The Home Office claimed last year that identity theft in the UK costs businesses on average £1.2bn. This may be fuelling the government’s decision to push identity cards.
Organisations have similar problems. Unauthorised users are able to penetrate security and access corporate data, and of course there is the age-old problem of users logging on as someone else.
We believe that these threats are driving demand for two-factor authentication, with many organisations replacing insecure passwords and secure assets, alongside working to comply with HIPAA, Sarbanes-Oxley, FSA and the like.
Next up is the Code of Connection (CoCo) standards, which will define the future of communications between local and central government. The regulation requires local authorities to implement rigorous security processes and ICT controls, as well as provide secure access to data through multi-factor authentication.
The CoCo deadline has been extended to 30 September. And it is apparent that councils may risk ID theft and loss of network connection to central government departments if they don't comply by this date.
While councils are looking for a quick fix, there is a lack of knowledge around the topic, which is holding them back and causing confusion.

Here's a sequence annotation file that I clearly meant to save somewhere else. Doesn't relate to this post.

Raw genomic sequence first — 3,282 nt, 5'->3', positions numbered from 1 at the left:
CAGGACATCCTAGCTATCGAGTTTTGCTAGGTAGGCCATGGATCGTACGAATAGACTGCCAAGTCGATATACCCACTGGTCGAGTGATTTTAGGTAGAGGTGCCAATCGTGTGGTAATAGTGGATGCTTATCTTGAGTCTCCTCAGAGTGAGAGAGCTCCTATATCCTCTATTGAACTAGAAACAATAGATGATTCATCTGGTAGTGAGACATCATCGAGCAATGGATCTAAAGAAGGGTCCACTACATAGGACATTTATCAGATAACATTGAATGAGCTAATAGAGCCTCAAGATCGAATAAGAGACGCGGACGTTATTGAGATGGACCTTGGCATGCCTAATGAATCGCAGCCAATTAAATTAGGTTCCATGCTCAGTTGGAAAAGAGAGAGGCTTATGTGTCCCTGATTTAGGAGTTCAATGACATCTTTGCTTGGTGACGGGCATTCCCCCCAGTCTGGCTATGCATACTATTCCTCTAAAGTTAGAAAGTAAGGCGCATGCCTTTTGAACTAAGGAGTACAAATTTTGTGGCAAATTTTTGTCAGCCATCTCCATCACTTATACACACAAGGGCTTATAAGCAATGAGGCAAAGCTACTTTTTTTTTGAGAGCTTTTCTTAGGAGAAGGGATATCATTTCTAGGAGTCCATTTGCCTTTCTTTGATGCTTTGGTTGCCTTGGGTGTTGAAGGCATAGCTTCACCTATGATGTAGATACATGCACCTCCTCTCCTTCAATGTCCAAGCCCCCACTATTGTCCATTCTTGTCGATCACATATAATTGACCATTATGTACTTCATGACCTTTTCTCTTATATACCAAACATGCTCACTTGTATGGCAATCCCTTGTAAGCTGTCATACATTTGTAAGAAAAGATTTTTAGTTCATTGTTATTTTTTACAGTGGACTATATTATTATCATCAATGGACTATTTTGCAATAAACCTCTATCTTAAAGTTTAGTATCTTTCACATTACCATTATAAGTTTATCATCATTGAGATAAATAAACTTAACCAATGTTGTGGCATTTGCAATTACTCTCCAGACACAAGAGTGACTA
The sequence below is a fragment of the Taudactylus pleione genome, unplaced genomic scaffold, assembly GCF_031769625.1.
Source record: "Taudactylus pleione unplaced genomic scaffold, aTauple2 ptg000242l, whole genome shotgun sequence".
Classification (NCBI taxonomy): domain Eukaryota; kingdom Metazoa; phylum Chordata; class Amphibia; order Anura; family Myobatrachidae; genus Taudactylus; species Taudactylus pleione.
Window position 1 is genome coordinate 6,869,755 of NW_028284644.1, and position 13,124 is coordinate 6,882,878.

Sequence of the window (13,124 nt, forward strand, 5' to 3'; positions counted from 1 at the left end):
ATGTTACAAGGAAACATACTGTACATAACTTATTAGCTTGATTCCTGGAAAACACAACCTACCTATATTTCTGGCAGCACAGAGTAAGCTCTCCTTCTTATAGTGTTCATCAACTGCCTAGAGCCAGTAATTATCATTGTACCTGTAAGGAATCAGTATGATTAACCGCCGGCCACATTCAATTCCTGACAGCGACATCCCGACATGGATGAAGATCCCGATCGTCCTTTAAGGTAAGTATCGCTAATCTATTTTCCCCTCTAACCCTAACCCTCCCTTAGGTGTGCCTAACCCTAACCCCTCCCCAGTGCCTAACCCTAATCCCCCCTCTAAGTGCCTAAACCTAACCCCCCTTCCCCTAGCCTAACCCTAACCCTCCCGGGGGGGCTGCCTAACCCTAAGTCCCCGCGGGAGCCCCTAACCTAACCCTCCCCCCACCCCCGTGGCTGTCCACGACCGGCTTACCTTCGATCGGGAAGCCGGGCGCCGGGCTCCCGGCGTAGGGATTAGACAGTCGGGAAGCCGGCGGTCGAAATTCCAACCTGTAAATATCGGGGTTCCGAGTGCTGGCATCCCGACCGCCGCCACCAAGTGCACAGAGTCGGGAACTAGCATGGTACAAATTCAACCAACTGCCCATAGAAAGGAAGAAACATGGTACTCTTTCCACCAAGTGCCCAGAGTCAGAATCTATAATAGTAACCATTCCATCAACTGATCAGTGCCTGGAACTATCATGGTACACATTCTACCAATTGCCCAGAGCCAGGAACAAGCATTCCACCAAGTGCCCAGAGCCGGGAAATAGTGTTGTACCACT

Some say that over a quarter of local councils will fail to comply by the deadline. This is worrying, and we have had a massive number of calls seeking basic CoCo advice.
Five key areas of compliance are expected to prove the greatest challenge for councils. These are: securing remote devices; developing secure processes; managing software centrally; managing a cultural change; and maintaining ongoing compliance.
For remote devices to be CoCo-compliant they must be secure, encrypted and only get access to the network through a secure Virtual Private Network (VPN) using two-factor authentication.
The simplest way to achieve this is to provide a unified authentication platform to prohibit unauthorised access to government networks. You do not need more complicated passwords. Greater complexity invariably means users forget their passwords and need to call the IT helpdesk for a reset, or they risk disclosure by writing them down.
Two-factor authentication can be provided through via a secure USB stick, mobile phone, biometrics, or a hardware or software token – whichever is easiest for the user.
Resellers can help.
Yurong Lin is chief executive officer at Deepnet
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